Dial Corporation's Armour meat packing plant in Fort Madison, IA, is the latest victim of whiny women and laws which pretend to protect them.
The EEOC filed a lawsuit claiming that a "work tolerance test", which the plant said was necessary to reduce the number of injuries on the job, "has a [disproportionately] negative effect on a protected class." That protected class would be women who can't repeatedly lift 35 lbs or more. Danged sissies.
La Shawn Barber has been gnawing on this same bone for a while, now, especially over the "dumbing down" of tests for first responders. It seems to me, most of the time, she's hit the nail on the head: That's called "cheating" in any other game. If you can't do a job, don't expect them to change the rules to suit you; go find some other game to play.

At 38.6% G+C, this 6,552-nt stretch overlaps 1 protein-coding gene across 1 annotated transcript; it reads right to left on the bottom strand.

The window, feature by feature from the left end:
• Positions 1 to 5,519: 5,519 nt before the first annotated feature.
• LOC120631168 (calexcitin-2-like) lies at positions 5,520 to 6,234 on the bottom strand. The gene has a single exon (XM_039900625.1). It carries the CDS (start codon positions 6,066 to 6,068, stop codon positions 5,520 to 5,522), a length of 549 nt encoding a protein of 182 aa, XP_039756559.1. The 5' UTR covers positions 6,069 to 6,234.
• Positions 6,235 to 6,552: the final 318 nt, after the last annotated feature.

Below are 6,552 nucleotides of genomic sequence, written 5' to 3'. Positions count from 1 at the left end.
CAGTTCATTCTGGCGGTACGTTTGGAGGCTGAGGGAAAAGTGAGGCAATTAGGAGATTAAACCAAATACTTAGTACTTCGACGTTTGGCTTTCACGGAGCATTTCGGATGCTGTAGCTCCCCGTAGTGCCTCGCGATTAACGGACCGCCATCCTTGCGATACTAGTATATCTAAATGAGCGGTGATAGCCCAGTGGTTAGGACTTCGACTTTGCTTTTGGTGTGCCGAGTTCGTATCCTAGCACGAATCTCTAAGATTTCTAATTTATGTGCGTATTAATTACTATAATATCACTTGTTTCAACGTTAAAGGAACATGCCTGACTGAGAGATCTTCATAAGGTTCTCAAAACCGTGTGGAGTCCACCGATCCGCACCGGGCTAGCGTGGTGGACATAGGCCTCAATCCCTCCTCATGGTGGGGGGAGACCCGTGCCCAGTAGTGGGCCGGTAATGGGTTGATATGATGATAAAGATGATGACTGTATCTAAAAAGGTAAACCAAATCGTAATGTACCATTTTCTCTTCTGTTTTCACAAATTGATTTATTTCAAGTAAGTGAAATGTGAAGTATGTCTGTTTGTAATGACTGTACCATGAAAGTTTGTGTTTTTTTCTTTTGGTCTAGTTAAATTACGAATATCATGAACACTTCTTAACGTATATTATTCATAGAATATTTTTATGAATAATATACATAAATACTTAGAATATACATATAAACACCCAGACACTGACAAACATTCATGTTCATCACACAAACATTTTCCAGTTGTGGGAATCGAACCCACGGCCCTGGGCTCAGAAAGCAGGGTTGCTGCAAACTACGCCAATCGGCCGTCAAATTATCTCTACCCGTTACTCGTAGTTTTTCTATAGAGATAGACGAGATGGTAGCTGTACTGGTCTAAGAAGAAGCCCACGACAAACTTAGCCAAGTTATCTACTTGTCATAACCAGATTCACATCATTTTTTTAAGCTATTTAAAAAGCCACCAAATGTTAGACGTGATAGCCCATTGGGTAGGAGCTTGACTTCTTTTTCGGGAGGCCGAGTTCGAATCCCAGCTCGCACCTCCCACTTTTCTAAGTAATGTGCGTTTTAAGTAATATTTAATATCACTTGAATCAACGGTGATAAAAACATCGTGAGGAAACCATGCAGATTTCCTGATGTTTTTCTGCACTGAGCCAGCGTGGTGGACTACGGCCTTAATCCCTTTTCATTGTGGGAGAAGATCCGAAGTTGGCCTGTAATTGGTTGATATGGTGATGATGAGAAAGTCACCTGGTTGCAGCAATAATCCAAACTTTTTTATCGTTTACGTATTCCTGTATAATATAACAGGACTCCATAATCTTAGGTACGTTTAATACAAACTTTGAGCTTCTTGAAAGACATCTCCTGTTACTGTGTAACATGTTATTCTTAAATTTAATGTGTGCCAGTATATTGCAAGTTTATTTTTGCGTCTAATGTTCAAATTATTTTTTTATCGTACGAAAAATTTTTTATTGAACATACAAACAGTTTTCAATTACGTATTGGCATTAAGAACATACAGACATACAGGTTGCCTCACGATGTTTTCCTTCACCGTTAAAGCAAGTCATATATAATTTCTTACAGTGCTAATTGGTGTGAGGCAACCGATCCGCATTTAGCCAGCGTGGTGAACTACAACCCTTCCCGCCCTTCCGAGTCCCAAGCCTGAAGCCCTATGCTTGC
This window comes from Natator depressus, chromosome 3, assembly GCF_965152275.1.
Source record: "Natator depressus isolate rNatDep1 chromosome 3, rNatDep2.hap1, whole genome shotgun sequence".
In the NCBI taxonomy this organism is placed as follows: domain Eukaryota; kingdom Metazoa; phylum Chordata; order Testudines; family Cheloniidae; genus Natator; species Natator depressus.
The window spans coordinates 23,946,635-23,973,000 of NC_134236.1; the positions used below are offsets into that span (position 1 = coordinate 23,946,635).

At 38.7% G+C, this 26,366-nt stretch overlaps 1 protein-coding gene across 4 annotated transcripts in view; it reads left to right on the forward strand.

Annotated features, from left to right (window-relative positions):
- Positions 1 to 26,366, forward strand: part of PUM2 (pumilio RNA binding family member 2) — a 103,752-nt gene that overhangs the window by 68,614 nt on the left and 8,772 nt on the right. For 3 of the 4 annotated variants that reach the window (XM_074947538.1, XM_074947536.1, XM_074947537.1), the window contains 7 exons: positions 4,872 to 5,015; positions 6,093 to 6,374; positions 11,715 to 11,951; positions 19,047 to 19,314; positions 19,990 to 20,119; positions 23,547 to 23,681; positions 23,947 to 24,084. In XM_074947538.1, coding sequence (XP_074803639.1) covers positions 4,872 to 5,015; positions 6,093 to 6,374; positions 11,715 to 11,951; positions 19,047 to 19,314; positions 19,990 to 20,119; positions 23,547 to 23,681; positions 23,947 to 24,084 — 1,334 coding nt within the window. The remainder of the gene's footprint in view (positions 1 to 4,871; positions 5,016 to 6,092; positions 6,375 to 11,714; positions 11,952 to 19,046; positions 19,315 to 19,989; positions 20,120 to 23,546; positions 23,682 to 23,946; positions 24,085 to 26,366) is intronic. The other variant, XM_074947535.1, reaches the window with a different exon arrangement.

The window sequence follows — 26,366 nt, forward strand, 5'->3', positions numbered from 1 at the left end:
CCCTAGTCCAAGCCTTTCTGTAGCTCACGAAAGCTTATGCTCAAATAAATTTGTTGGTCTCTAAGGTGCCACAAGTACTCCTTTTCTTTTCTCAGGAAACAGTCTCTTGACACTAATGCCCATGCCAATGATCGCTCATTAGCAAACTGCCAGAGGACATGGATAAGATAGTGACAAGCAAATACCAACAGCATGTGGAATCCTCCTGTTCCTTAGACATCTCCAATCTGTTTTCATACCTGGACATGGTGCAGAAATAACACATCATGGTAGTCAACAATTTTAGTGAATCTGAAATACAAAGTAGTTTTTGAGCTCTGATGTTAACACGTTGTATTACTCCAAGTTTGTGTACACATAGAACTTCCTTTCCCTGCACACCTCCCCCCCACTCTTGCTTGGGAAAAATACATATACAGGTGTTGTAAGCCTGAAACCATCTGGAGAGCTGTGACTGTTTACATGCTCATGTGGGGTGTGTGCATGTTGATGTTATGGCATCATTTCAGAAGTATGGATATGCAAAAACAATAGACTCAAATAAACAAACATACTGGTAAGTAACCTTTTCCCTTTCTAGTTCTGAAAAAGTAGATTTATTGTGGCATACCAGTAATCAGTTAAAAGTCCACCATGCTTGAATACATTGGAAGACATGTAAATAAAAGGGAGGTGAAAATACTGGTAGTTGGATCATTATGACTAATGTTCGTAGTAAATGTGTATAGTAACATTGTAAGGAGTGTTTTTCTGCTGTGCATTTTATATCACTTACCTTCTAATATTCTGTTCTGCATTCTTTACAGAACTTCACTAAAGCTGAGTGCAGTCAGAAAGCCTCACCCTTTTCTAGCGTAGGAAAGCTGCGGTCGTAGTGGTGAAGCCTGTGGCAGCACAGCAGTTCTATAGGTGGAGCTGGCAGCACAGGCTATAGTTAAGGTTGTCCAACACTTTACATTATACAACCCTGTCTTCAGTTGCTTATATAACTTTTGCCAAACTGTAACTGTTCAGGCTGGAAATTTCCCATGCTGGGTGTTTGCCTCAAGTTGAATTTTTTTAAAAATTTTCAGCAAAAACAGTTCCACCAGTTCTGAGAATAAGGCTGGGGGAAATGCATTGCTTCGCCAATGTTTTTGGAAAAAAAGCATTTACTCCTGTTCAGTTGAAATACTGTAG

Whether they're talking about lowering intelligence standards, or strength standards, or any other realistic standards of expectation, the employer should not be forced to take less than the best he can find, and he certainly should not be forced to hire people who can't safely do the job. In a factory, the increased likelihood of injury will eventually lead to higher production costs, & that trickles down to us in price hikes. In first-responder terms, the cost may be in human lives.